Despite the fact that his work has been overshadowed by that of his regal namesake B.B. King, Albert King Nelson was a truly exceptional performer and one of the finest in the entire blues/soul canon. King's first solo recording, 'Bad Luck Blues', was released in 1953, but it was not until the end of the decade that he embarked on a full-time career. His early work fused his already distinctive fretwork to big band-influenced arrangements and included his first successful single, 'Don't Throw Your Love On Me Too Strong'. However, his style was not fully defined until 1966 when, signed to the Stax Records label, he began working with Booker T. And The MGs. This tightly knit quartet supplied the perfect rhythmic punch, a facet enhanced by a judicious use of horns. 'Cold Feet', which included wry references to several Stax stablemates, and 'I Love Lucy', a homage to King's distinctive Gibson 'Flying V' guitar, stand among his finest recordings.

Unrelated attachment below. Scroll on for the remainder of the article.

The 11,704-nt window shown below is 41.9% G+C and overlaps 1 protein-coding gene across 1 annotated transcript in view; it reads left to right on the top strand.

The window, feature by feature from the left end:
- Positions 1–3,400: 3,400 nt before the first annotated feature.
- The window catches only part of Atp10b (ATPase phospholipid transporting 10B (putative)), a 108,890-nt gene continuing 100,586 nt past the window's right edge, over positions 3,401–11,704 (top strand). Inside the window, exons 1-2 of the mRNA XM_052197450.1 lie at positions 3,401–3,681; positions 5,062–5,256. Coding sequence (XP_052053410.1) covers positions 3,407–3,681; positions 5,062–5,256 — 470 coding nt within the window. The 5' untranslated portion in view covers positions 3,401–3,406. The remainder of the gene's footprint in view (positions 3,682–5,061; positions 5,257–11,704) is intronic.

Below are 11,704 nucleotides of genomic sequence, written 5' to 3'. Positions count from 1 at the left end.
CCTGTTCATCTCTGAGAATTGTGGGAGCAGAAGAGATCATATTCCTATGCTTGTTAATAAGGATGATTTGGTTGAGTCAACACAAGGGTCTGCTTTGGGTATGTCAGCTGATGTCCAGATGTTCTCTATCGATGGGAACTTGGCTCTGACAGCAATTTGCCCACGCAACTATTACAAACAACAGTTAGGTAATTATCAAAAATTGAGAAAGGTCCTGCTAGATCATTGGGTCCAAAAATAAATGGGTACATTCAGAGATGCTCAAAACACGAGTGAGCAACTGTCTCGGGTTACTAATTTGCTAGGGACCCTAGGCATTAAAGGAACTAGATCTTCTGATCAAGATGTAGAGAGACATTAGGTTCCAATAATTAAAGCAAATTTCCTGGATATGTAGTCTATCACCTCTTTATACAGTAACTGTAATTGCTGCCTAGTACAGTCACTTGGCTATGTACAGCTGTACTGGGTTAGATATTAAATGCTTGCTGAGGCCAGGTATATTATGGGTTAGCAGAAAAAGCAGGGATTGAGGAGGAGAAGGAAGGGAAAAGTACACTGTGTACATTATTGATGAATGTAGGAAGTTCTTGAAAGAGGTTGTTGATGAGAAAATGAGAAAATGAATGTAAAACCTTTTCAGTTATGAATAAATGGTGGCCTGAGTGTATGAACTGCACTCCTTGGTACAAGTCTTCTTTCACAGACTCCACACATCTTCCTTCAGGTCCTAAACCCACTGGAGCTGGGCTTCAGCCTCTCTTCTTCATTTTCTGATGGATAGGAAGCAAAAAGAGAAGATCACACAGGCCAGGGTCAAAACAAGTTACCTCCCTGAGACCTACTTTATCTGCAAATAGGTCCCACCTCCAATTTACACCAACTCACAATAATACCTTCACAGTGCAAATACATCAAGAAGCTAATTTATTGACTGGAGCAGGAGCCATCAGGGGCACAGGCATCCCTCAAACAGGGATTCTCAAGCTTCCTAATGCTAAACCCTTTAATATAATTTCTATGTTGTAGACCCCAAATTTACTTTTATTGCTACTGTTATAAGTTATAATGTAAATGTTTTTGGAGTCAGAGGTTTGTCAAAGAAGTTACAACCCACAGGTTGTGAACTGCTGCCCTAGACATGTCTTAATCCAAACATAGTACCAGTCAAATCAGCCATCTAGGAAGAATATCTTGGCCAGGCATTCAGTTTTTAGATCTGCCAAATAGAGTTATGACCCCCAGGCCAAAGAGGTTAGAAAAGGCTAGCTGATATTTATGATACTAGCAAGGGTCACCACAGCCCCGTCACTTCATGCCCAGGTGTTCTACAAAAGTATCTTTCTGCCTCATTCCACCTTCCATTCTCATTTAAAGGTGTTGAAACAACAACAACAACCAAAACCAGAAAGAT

However, this period is best remembered for 'Born Under A Bad Sign' (1967) and 'The Hunter' (1968), two performances that became an essential part of many repertoires including those of Free and Cream. King became a central part of the late 60s 'blues boom', touring the college and concert circuit. His classic album, Live Wire/Blues Power, recorded at San Francisco's Fillmore Auditorium in 1968, introduced his music to the white rock audience. More excellent albums followed in its wake, including King Does The King's Thing, a tribute collection of Elvis Presley material, and Years Gone By. His work during the 70s was largely unaffected by prevailing trends. 'That's What The Blues Is All About' borrowed just enough from contemporary styles to provide King with a Top 20 R&B single, but the bankruptcy of two outlets dealt a blow to King's career. A five-year recording famine ended in 1983, and an astute programme of new material and careful reissues kept the master's catalogue alive. King remained a commanding live performer and an influential figure. A new generation of musicians, including Robert Cray and the late Stevie Ray Vaughan continued to acknowledge his timeless appeal, a factor reinforced in 1990 when King guested on guitarist Gary Moore's 'back-to-the-roots' collection, Still Got The Blues. King died late in 1992.
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